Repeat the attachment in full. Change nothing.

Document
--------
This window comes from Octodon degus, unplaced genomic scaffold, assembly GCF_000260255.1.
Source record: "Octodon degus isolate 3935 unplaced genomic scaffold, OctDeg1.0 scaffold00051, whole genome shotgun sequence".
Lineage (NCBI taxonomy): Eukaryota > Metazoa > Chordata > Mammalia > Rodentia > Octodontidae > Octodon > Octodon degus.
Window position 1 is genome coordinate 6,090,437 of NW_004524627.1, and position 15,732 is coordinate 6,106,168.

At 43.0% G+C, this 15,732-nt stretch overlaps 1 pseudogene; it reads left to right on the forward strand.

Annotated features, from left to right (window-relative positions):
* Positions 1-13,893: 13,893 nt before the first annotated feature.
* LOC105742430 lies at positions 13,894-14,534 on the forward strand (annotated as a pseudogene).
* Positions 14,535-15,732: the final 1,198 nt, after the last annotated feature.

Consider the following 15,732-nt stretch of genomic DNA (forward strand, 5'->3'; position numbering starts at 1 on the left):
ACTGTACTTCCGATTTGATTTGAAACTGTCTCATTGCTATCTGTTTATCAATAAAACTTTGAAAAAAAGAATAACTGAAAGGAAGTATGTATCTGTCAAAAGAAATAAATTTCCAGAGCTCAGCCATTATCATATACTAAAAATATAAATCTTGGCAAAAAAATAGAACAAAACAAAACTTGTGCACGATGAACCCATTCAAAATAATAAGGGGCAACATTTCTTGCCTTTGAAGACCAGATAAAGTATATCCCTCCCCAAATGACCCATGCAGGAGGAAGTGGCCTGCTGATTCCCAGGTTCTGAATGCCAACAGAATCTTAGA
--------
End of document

This window comes from Octodon degus, unplaced genomic scaffold, assembly GCF_000260255.1.
Source record: "Octodon degus isolate 3935 unplaced genomic scaffold, OctDeg1.0 scaffold00051, whole genome shotgun sequence".
Lineage (NCBI taxonomy): Eukaryota > Metazoa > Chordata > Mammalia > Rodentia > Octodontidae > Octodon > Octodon degus.
Window position 1 is genome coordinate 6,090,437 of NW_004524627.1, and position 15,732 is coordinate 6,106,168.

At 43.0% G+C, this 15,732-nt stretch overlaps 1 pseudogene; it reads left to right on the forward strand.

Annotated features, from left to right (window-relative positions):
* Positions 1-13,893: 13,893 nt before the first annotated feature.
* LOC105742430 lies at positions 13,894-14,534 on the forward strand (annotated as a pseudogene).
* Positions 14,535-15,732: the final 1,198 nt, after the last annotated feature.

Consider the following 15,732-nt stretch of genomic DNA (forward strand, 5'->3'; position numbering starts at 1 on the left):
ACTGTACTTCCGATTTGATTTGAAACTGTCTCATTGCTATCTGTTTATCAATAAAACTTTGAAAAAAAGAATAACTGAAAGGAAGTATGTATCTGTCAAAAGAAATAAATTTCCAGAGCTCAGCCATTATCATATACTAAAAATATAAATCTTGGCAAAAAAATAGAACAAAACAAAACTTGTGCACGATGAACCCATTCAAAATAATAAGGGGCAACATTTCTTGCCTTTGAAGACCAGATAAAGTATATCCCTCCCCAAATGACCCATGCAGGAGGAAGTGGCCTGCTGATTCCCAGGTTCTGAATGCCAACAGAATCTTAGA